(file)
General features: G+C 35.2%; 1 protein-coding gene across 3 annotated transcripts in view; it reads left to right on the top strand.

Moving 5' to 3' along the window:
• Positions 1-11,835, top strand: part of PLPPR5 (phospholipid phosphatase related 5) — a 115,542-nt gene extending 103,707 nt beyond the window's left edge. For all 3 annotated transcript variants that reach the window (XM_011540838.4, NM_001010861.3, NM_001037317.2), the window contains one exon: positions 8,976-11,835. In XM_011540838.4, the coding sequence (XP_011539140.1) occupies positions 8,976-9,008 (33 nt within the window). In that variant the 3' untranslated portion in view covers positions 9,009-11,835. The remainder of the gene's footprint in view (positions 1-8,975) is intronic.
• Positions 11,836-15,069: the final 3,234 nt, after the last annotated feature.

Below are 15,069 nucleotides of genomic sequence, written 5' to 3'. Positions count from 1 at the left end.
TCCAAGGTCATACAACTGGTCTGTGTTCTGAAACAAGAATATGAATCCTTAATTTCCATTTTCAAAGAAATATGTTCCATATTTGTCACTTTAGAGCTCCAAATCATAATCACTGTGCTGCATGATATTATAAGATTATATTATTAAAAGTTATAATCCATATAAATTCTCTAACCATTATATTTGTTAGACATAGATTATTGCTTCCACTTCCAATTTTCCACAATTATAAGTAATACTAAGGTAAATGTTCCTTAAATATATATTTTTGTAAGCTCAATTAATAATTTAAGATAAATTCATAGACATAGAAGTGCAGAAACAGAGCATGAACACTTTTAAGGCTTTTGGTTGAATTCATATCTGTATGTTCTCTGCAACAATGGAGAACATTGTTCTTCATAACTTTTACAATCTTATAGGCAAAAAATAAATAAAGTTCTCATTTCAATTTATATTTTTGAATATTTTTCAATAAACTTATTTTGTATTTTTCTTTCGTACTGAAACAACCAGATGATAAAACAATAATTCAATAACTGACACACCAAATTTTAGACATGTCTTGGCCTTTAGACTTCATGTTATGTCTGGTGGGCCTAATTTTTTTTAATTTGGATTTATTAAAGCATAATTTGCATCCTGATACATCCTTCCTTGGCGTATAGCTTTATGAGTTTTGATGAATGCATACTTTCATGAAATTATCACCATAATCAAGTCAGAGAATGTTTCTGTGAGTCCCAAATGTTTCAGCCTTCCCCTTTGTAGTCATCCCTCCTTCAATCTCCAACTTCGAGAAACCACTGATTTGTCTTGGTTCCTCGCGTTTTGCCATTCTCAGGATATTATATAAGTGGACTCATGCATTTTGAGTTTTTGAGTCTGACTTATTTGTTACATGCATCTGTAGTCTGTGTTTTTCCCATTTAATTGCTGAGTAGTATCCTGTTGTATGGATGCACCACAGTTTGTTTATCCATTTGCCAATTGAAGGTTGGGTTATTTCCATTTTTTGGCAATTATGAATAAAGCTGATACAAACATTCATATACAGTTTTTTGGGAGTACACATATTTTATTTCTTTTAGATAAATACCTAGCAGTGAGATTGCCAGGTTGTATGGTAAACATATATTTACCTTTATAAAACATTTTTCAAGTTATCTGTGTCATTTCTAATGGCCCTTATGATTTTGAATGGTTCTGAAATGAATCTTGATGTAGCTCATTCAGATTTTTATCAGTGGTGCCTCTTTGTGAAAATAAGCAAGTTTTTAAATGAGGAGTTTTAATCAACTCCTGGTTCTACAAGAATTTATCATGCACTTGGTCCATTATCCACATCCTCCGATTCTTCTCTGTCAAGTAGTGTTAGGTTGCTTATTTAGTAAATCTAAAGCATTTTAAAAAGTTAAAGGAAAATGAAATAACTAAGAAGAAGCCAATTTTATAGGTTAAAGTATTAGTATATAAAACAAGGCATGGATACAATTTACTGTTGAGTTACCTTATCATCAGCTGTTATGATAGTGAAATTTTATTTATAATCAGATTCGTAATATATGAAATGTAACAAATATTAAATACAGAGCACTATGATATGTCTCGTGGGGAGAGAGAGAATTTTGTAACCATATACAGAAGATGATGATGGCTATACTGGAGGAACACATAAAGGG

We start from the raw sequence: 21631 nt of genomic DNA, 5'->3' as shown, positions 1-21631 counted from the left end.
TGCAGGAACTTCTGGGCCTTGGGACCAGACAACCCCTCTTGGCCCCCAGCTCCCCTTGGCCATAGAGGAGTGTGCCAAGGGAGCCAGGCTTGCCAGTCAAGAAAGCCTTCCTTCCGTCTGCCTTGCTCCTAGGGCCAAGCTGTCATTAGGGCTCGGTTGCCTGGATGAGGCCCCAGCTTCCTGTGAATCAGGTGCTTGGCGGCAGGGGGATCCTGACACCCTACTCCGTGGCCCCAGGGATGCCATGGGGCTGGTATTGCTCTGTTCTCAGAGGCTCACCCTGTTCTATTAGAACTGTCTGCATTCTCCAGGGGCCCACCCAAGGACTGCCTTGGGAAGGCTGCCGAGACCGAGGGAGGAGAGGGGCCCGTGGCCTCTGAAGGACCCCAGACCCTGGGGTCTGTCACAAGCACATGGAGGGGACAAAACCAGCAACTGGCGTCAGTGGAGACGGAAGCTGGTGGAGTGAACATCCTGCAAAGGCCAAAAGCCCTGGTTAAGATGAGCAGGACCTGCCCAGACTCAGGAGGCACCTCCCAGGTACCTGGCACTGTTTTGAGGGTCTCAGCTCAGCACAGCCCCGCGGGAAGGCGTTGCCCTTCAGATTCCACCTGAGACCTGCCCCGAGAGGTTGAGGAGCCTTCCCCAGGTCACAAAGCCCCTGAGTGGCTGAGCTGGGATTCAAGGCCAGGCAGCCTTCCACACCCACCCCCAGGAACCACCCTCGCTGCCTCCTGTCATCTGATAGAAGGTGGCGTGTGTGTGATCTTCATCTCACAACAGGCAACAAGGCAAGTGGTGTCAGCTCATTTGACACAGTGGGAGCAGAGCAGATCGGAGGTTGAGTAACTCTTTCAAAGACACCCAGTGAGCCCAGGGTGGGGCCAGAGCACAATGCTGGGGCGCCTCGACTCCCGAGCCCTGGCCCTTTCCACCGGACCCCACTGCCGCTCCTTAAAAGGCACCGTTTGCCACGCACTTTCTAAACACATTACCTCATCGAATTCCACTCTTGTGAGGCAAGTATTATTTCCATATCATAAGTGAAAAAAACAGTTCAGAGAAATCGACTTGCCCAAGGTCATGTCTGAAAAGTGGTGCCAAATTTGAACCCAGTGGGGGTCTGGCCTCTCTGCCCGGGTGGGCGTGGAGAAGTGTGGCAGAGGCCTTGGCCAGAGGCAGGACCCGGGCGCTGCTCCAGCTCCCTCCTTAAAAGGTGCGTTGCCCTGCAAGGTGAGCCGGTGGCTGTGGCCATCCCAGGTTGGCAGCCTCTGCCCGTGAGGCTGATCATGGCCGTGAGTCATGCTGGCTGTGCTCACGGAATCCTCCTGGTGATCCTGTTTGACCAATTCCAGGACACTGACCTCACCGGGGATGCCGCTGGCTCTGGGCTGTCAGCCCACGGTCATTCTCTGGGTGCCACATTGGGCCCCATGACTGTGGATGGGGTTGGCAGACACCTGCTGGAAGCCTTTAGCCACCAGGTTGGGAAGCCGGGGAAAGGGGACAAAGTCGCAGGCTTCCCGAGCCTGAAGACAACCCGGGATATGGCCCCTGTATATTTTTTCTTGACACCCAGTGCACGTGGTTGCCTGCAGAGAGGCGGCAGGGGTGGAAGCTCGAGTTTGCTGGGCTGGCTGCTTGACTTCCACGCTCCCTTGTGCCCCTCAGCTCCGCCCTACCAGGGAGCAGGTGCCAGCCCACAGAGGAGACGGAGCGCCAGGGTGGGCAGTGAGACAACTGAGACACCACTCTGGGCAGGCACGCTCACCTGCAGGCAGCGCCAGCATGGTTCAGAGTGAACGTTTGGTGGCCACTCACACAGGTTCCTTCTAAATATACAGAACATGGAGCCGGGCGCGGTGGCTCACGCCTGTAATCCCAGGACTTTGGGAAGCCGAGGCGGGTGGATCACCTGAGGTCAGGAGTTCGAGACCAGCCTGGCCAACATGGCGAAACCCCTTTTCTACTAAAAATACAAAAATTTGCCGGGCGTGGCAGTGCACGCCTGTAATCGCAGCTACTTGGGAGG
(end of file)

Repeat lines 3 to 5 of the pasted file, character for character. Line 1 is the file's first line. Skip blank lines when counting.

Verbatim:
• Positions 1-11,835, top strand: part of PLPPR5 (phospholipid phosphatase related 5) — a 115,542-nt gene extending 103,707 nt beyond the window's left edge. For all 3 annotated transcript variants that reach the window (XM_011540838.4, NM_001010861.3, NM_001037317.2), the window contains one exon: positions 8,976-11,835. In XM_011540838.4, the coding sequence (XP_011539140.1) occupies positions 8,976-9,008 (33 nt within the window). In that variant the 3' untranslated portion in view covers positions 9,009-11,835. The remainder of the gene's footprint in view (positions 1-8,975) is intronic.
• Positions 11,836-15,069: the final 3,234 nt, after the last annotated feature.

Below are 15,069 nucleotides of genomic sequence, written 5' to 3'. Positions count from 1 at the left end.